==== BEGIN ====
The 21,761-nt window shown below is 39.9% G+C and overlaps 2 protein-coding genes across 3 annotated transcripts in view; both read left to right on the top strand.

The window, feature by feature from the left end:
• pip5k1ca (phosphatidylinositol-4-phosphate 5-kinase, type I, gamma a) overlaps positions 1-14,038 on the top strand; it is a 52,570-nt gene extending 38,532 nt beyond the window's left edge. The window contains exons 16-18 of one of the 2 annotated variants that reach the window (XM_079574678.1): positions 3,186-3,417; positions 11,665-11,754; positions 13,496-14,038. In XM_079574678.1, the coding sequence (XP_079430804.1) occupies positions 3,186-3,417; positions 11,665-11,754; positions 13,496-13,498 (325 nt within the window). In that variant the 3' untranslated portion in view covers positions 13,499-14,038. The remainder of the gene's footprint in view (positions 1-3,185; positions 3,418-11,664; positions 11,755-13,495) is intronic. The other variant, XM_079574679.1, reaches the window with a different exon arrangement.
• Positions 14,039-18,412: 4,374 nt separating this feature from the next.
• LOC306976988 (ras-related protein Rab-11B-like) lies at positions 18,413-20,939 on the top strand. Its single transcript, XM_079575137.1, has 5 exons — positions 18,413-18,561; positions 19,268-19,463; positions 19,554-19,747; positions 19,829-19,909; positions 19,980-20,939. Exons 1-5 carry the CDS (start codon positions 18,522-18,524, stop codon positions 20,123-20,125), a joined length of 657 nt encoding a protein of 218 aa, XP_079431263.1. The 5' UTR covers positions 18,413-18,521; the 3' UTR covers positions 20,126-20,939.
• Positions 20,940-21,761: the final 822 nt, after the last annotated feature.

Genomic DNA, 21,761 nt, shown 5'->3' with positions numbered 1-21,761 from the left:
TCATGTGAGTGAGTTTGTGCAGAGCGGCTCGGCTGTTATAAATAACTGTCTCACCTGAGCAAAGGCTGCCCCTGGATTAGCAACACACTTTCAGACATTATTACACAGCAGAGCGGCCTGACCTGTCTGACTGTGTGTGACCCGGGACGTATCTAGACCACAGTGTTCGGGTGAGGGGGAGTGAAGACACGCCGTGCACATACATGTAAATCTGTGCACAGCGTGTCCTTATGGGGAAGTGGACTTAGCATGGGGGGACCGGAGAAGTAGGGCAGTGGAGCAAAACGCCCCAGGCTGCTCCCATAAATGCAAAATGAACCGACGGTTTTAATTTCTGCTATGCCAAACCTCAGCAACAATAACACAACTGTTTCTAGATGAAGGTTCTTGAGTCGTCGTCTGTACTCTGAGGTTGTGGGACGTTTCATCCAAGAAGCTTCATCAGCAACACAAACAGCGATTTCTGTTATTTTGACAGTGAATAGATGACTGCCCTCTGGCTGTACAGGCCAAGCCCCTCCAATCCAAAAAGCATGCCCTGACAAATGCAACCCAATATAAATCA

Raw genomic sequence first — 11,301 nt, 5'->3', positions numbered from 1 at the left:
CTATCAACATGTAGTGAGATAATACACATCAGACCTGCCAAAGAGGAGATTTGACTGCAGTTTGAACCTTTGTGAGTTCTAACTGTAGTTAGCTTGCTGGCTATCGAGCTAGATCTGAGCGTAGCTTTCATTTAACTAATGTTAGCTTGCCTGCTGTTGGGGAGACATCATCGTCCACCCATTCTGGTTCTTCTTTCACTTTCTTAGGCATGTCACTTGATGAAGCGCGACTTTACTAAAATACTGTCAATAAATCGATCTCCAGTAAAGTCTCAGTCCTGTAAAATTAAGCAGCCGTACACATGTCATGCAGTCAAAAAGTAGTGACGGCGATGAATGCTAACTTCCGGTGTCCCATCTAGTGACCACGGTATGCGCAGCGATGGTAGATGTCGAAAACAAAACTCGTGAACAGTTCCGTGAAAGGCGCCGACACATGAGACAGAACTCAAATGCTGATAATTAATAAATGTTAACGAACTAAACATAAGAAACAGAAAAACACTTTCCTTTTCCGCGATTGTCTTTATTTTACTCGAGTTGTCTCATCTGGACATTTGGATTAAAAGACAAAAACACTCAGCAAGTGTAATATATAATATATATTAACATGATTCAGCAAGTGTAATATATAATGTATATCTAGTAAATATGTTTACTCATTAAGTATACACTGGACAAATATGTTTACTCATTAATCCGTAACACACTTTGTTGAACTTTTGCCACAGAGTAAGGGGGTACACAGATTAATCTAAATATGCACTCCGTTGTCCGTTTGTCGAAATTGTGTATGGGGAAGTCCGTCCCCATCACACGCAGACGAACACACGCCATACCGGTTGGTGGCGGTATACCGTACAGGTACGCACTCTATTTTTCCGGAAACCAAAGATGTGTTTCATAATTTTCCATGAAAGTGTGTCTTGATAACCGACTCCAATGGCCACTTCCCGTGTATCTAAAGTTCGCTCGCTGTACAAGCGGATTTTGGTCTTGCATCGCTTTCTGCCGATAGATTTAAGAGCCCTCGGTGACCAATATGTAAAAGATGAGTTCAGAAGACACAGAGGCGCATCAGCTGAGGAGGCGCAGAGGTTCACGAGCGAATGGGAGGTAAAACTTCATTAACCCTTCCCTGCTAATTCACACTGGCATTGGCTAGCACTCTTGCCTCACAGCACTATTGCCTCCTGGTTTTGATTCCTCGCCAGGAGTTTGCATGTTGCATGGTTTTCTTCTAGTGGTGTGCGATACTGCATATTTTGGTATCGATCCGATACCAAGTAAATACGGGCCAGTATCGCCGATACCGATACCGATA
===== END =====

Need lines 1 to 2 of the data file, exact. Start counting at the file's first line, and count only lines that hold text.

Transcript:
The 21,761-nt window shown below is 39.9% G+C and overlaps 2 protein-coding genes across 3 annotated transcripts in view; both read left to right on the top strand.

The window, feature by feature from the left end: